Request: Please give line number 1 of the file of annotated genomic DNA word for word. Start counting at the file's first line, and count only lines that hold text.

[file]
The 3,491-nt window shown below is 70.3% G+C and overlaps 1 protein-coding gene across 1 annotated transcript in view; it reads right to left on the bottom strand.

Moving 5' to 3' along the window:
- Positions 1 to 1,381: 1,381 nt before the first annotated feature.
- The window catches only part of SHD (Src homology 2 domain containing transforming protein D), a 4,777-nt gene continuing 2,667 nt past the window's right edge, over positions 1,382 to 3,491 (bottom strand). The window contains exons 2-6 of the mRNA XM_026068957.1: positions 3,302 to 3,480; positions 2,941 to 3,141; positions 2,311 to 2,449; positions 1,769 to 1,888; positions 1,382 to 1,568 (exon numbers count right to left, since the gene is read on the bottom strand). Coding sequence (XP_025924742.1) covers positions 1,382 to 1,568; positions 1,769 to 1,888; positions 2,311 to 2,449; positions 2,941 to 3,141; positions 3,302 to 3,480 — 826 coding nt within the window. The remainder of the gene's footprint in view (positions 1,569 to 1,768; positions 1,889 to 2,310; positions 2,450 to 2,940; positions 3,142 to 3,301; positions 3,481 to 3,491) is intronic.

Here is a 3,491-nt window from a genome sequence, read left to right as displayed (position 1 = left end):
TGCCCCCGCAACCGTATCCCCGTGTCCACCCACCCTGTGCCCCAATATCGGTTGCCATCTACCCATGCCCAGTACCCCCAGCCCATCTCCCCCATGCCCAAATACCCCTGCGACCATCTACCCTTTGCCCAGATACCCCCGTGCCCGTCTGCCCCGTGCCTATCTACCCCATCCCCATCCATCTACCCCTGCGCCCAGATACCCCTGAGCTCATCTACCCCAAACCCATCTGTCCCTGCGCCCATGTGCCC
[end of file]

The 3,491-nt window shown below is 70.3% G+C and overlaps 1 protein-coding gene across 1 annotated transcript in view; it reads right to left on the bottom strand.